Friday, January 23, 2015

3 Short Paragraphs: The Rover

2014, David Michôd (Animal Kingdom) -- download

Back in the days when we rented videos in big boxes, we were watching Mad Max, the original one, the one where Mel Gibson' character was still a cop, the apocalypse setting was still pretty hazy. The one thing for sure was that there was an energy crisis and society was falling apart. In The Rover, there is an economic crisis and again, society is falling apart.  And since the both are set in Australia, in the rural outback where life is already spartan, the comparisons must be made. But these are very two, if both very violent, different movies. But again, the apocalypse, the collapse is pretty hazy.

Based on a story by Joel Edgerton (yeah that Joel Edgerton) this movie centers on Eric (Guy Pearce), a man who wants his car back. A handful of thugs running from a botched job steal his car. He goes after it and nobody gets in his way. Eric doesn't look like the rest in this hillbilly sans hills land, nor typical violent anti-hero with his dress shirt and shorts and ... sandals? Guy Pearce is perfect, dialed down in fury & fatigue and scary as hell. But he softens slightly as he picks up Rey, the challenged younger brother of one of the thugs, who was left for dead. Rey knows where they will go, with Eric's car, so he is forced to come along.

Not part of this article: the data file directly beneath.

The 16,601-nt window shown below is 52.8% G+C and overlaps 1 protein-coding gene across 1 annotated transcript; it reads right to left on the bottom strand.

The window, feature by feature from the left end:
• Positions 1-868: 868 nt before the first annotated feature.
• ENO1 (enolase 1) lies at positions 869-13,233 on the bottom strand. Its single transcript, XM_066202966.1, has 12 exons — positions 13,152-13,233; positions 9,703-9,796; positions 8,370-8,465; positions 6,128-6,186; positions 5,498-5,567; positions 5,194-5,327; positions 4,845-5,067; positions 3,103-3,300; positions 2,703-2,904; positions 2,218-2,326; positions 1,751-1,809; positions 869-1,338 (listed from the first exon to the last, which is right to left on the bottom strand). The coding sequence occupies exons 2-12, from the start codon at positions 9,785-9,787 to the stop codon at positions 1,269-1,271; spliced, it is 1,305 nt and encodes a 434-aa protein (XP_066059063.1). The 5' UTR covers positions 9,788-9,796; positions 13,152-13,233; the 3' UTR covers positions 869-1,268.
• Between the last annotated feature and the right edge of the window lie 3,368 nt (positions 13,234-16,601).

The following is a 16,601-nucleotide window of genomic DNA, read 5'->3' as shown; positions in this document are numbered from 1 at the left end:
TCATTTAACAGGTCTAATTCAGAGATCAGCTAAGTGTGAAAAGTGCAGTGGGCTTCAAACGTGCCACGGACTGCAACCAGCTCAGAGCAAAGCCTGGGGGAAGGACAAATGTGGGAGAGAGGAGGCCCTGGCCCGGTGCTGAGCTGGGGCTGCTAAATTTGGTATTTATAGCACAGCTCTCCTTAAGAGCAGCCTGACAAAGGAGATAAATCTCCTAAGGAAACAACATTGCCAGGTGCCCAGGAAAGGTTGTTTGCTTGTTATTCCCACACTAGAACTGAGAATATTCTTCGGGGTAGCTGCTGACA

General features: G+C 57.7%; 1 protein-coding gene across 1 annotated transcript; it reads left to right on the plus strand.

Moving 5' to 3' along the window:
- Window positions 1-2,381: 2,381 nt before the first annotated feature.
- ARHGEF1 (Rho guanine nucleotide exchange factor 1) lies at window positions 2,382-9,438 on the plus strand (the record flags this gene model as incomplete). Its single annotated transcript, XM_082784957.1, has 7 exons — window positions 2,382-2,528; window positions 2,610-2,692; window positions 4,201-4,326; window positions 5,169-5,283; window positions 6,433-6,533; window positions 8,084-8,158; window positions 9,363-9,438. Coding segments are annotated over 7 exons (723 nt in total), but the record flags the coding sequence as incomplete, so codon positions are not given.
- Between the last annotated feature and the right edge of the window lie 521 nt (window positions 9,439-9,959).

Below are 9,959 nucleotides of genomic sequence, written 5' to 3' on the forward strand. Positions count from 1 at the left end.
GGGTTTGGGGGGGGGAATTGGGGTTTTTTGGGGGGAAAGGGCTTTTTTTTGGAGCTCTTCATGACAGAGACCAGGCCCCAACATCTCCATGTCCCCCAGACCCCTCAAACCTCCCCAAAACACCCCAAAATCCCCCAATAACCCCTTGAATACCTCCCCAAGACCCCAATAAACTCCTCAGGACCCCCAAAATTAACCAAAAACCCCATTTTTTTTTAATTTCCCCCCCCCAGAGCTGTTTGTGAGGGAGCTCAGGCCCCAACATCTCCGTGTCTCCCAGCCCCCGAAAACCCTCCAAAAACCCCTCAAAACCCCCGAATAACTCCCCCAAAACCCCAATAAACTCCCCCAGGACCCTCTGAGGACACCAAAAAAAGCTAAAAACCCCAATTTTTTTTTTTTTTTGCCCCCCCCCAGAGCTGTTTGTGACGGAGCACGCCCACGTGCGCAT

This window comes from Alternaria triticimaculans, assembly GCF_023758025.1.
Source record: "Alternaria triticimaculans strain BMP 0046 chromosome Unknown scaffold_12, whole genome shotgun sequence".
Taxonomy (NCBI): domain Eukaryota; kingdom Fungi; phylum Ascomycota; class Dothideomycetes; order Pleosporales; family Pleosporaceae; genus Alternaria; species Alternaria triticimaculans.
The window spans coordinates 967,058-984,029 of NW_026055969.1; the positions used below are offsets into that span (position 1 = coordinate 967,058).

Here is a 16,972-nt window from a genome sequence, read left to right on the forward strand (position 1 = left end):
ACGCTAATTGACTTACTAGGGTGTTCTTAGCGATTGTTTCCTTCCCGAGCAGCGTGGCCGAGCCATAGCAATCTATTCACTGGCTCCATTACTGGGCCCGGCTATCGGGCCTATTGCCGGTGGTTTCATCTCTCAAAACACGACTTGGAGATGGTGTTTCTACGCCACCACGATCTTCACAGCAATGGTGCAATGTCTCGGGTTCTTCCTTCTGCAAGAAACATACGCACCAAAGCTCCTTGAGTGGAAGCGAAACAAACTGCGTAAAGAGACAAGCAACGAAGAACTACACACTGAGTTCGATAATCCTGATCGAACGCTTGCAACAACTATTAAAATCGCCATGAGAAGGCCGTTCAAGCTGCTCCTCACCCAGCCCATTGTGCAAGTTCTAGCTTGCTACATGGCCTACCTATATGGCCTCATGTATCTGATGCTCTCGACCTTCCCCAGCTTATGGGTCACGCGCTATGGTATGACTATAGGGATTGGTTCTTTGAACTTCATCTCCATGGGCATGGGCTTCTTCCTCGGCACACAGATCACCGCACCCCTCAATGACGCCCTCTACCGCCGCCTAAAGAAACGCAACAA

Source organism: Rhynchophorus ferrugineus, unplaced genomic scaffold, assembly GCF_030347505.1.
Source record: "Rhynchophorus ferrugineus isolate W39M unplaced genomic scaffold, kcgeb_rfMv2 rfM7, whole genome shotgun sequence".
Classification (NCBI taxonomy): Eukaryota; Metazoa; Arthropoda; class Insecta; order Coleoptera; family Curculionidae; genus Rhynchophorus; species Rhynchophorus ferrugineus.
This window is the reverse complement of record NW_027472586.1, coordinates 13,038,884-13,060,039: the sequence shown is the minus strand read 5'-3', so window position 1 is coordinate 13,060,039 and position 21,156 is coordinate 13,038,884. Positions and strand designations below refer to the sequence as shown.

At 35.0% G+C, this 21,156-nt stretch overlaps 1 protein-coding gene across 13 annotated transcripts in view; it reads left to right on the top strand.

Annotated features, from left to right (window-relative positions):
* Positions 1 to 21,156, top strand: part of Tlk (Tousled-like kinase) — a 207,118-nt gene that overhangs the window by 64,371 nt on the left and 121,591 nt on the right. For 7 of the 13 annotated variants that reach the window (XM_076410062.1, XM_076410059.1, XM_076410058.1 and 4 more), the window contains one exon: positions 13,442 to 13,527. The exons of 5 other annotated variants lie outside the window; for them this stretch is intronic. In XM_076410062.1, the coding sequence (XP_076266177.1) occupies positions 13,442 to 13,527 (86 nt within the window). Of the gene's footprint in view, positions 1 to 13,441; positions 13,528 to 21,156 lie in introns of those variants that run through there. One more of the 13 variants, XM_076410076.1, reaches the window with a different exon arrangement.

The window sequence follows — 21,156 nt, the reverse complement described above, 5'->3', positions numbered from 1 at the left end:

Eric makes a choice when he is forced into the chase. He kills someone without mercy, without thought. In this enigmatic action we brand him a killer. And he is very good at killing and continues to do so. Its chilling, sometimes hard to swallow. This is the guy we are supposed to root for? Not really. In a monotonous way, as the two drive across the flat flat dusty roads of rural Australia, we learn miniscule notes about this man -- he is trained in shooting, he likes dogs, he has lost hope. Conversely Rey, who never stops talking, is chipper and engaged, and goes from captive to leader, taking the two to a final meeting with Eric's car. I will not spoil the ending, but, for me, it all made sense in one final scene, one of understanding and acceptance and loss.